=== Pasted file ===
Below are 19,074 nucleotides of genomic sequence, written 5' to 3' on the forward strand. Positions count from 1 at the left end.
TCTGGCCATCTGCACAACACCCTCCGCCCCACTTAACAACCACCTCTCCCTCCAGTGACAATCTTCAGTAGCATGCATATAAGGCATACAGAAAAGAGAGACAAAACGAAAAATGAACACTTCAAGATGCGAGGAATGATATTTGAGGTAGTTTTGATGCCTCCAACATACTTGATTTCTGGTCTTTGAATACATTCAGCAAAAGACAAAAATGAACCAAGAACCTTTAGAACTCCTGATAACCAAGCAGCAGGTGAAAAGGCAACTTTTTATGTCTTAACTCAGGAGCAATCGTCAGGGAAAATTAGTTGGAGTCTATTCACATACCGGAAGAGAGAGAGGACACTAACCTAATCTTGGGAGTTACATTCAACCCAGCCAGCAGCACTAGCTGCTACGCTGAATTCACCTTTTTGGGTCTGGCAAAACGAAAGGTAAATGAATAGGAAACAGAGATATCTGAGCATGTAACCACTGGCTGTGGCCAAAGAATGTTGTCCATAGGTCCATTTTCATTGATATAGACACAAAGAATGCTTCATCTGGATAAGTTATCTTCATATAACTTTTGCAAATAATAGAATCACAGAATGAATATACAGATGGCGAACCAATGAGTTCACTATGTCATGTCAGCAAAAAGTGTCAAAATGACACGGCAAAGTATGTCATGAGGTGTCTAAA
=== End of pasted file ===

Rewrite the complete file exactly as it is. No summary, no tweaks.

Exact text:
Below are 19,074 nucleotides of genomic sequence, written 5' to 3' on the forward strand. Positions count from 1 at the left end.
TCTGGCCATCTGCACAACACCCTCCGCCCCACTTAACAACCACCTCTCCCTCCAGTGACAATCTTCAGTAGCATGCATATAAGGCATACAGAAAAGAGAGACAAAACGAAAAATGAACACTTCAAGATGCGAGGAATGATATTTGAGGTAGTTTTGATGCCTCCAACATACTTGATTTCTGGTCTTTGAATACATTCAGCAAAAGACAAAAATGAACCAAGAACCTTTAGAACTCCTGATAACCAAGCAGCAGGTGAAAAGGCAACTTTTTATGTCTTAACTCAGGAGCAATCGTCAGGGAAAATTAGTTGGAGTCTATTCACATACCGGAAGAGAGAGAGGACACTAACCTAATCTTGGGAGTTACATTCAACCCAGCCAGCAGCACTAGCTGCTACGCTGAATTCACCTTTTTGGGTCTGGCAAAACGAAAGGTAAATGAATAGGAAACAGAGATATCTGAGCATGTAACCACTGGCTGTGGCCAAAGAATGTTGTCCATAGGTCCATTTTCATTGATATAGACACAAAGAATGCTTCATCTGGATAAGTTATCTTCATATAACTTTTGCAAATAATAGAATCACAGAATGAATATACAGATGGCGAACCAATGAGTTCACTATGTCATGTCAGCAAAAAGTGTCAAAATGACACGGCAAAGTATGTCATGAGGTGTCTAAA